We saw flowers growing from walls, the memories of windows and doors and crosses, a canal and some cottages down at an old wharf, geese and the astounding cuteness of goslings, a Moravian settlement of cobbled streets and timeless feel, open fields, huge brick factories in various stages of disrepair and decay, very pleasing sections of older terraced housing, some fascinating church architecture (South Manchester has such a wealth of wondrous churches and mosques with astonishing spires), an extraordinary checkerboarded market building, a variety of old pubs (closed alas all closed), birds attacking a kestrel above the ghosted outlines of a factory long demolished, the library bearing a plaque for Harry Pollitt, former General Secretary and Chairman of the British Communist Party, cats on roofs and staring at us from windows, and the birthplace of Frank Hampson who created the Dan Dare comic strip.
The Moravian settlement was most extraordinary, visited as the site of two plaques but we had no idea what else what there until we found it. A whole community (or what is left of this village and its fields that once covered 60 acres) of Georgian houses opened in 1785, built by Czech Moravians fleeing persecution. The money to build it came from Moravian church member John Lees, who sold two of his mines in Oldham (mines in Oldham!) to raise the £6,000 needed (£6000!). From the church’s website:
Fairfield is a Settlement congregation which was opened in 1785. It was planned and built by its own people, with its inn, shop, bakery, farm, laundry, fire-engine, night-watchman, inspector of weights and measures, an overseer of roads, and even its physician. There were community houses for sisters and brethren, who applied themselves to the varied work of the Settlement.
With the passing of time have come changes. The boarding schools of Fairfield have gone. That for boys, started in 1790, was discontinued in 1891; and the girls’ school, begun in 1796, has passed into the care of the local authority as Fairfield High School for Girls. The work of the Moravian Theological College was transferred to Fairfield in 1875 and continued there in the original Sisters’ House until 1958. Fairfield is no longer a self contained village; no longer does the watchman make his nightly rounds, and in the farm meadows are now streets and houses.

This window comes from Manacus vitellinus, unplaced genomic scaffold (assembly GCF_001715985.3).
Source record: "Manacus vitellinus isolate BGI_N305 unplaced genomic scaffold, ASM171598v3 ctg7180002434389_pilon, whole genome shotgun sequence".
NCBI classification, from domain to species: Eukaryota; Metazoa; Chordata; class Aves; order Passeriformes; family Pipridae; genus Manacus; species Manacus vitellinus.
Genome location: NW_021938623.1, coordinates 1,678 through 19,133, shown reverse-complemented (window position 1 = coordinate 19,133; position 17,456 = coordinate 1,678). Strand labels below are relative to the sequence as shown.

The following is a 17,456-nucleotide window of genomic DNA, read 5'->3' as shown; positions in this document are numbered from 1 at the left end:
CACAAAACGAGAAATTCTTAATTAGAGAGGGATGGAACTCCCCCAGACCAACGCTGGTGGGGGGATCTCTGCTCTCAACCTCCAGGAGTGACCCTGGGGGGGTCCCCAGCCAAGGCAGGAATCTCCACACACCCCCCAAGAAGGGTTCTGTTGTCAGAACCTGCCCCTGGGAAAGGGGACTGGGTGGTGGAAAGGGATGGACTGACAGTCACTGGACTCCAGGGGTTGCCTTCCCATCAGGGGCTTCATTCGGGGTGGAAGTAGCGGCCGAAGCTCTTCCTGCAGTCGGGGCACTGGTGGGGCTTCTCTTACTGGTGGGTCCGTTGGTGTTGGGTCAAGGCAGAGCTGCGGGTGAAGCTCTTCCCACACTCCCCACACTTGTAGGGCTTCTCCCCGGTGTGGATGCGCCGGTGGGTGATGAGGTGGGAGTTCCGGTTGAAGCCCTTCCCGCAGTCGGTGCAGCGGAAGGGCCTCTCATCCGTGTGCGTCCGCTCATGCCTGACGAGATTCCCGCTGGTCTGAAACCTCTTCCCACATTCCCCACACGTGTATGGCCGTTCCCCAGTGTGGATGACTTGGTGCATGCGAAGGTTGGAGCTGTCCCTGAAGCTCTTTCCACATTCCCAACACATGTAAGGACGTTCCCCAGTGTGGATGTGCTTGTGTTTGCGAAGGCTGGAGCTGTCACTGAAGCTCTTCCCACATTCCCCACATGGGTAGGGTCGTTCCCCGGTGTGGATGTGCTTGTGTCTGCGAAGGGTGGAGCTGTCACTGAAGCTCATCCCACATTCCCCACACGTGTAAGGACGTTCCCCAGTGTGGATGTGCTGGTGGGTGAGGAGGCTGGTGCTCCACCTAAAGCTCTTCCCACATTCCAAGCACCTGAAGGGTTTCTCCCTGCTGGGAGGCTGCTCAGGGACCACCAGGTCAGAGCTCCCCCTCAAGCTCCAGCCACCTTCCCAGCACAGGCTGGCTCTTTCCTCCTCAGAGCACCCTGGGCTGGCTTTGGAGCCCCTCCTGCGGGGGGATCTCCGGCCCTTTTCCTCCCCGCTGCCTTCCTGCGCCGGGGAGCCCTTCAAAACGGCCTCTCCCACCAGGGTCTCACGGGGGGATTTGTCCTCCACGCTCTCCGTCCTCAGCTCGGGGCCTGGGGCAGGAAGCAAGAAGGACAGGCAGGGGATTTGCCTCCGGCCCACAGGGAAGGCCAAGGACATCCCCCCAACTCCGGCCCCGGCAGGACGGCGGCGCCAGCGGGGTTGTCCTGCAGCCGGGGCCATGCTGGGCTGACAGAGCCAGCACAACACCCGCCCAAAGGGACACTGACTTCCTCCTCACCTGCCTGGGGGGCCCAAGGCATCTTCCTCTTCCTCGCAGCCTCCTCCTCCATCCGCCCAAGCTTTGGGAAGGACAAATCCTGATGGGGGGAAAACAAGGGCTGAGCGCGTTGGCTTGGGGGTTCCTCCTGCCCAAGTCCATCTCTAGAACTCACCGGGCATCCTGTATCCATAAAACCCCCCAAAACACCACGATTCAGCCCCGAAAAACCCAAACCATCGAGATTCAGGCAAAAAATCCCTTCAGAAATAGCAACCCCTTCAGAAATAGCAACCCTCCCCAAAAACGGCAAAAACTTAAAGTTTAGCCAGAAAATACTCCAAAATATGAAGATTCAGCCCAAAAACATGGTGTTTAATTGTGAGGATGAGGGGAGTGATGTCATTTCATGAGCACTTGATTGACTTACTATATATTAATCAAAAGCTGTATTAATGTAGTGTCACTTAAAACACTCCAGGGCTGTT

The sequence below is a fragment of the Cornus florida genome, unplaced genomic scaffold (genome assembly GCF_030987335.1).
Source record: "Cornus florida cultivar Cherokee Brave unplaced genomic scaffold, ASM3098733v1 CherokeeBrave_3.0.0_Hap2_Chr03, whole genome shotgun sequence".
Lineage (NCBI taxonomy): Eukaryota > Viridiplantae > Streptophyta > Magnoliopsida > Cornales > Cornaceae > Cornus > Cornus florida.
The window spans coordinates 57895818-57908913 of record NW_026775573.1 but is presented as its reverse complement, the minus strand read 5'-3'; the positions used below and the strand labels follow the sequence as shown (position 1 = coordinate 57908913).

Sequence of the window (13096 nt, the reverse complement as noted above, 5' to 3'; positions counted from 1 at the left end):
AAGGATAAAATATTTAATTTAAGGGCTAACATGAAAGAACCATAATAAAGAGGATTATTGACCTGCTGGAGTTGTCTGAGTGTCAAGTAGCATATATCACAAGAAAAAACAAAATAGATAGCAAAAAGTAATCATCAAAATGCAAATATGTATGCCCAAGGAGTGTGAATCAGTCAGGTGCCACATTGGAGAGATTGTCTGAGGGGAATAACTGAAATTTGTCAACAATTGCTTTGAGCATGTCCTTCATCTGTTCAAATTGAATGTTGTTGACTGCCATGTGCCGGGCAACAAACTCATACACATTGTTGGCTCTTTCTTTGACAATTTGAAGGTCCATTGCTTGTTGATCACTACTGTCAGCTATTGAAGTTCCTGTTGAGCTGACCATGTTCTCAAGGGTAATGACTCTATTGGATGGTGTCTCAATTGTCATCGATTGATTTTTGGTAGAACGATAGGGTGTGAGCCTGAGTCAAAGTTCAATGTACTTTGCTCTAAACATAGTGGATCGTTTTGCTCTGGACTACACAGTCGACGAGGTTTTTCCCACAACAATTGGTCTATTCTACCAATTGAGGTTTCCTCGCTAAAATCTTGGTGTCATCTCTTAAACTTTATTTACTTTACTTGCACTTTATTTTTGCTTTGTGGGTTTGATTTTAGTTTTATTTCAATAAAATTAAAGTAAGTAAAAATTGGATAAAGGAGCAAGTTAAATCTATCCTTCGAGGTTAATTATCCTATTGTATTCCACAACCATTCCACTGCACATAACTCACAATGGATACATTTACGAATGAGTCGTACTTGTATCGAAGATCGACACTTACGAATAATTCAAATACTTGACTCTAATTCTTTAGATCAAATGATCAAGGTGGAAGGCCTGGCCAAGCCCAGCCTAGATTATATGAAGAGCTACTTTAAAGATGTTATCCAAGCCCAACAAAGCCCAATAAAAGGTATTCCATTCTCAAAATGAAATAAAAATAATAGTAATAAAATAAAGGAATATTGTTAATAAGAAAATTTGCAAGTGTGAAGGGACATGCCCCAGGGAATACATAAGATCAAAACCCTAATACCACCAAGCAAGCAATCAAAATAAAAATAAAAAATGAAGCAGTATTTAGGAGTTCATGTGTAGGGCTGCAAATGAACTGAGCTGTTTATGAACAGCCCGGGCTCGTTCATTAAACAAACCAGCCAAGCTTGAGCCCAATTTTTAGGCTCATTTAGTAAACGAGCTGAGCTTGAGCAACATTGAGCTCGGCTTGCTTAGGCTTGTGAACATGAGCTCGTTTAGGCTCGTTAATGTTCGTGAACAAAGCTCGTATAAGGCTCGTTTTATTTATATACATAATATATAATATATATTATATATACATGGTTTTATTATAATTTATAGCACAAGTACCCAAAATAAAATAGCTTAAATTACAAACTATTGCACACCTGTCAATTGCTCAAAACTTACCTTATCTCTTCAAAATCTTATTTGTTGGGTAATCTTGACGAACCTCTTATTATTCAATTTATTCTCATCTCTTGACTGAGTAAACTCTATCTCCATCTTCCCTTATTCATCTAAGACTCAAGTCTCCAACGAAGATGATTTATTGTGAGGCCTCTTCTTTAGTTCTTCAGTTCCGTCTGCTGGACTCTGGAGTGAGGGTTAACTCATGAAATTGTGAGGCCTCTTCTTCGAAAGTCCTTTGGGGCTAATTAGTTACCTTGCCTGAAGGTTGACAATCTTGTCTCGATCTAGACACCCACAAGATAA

Despite the many changes in the life of the Settlement over the past 200 years, the Church, with its worshipping and serving congregation, remains its focus and heart.
There is a lovely piece in the Manchester Evening News about the museum there (closed sadly but not-sadly of course due to lockdown) and the woman who runs it and was baptised as a baby here. From the news article (well worth a read):
With its own council, inspector of weights and measures, bakery and laundry the Morovians built their own unique community where men and women were equal.
The plaques were for Charles Hindley, first Moravian MP, mill owner and part of the factory reform movement and Mary Moffat who attended the Fairfield Girl’s School, became a missionary to South Africa and whose daughter married David Livingstone. I have left the pictures in the flow of the walk below, simply because they stand in such incredible contrast to the world around them. We were struck by how simple this place is and yet how much better it seemed to work as a place to live, labour, visit than the whole of the area around it. How I would love to live in such a place. Obviously I am a bit obsessive about how urban space works, and some of this has rubbed off on my partner. We spoke about it as we walked the long miles home. Those thoughts and more below:
As I stare at my pictures, and the other pleasing examples of terraces we walked past, I am ever more certain that for me it is the height of the ceilings and the size of the windows above all that makes terraced housing most pleasing. The older they are the bigger the windows, and even the most simple two up two downs are thus rescued from what always strikes me as the meanness of so much later housing construction.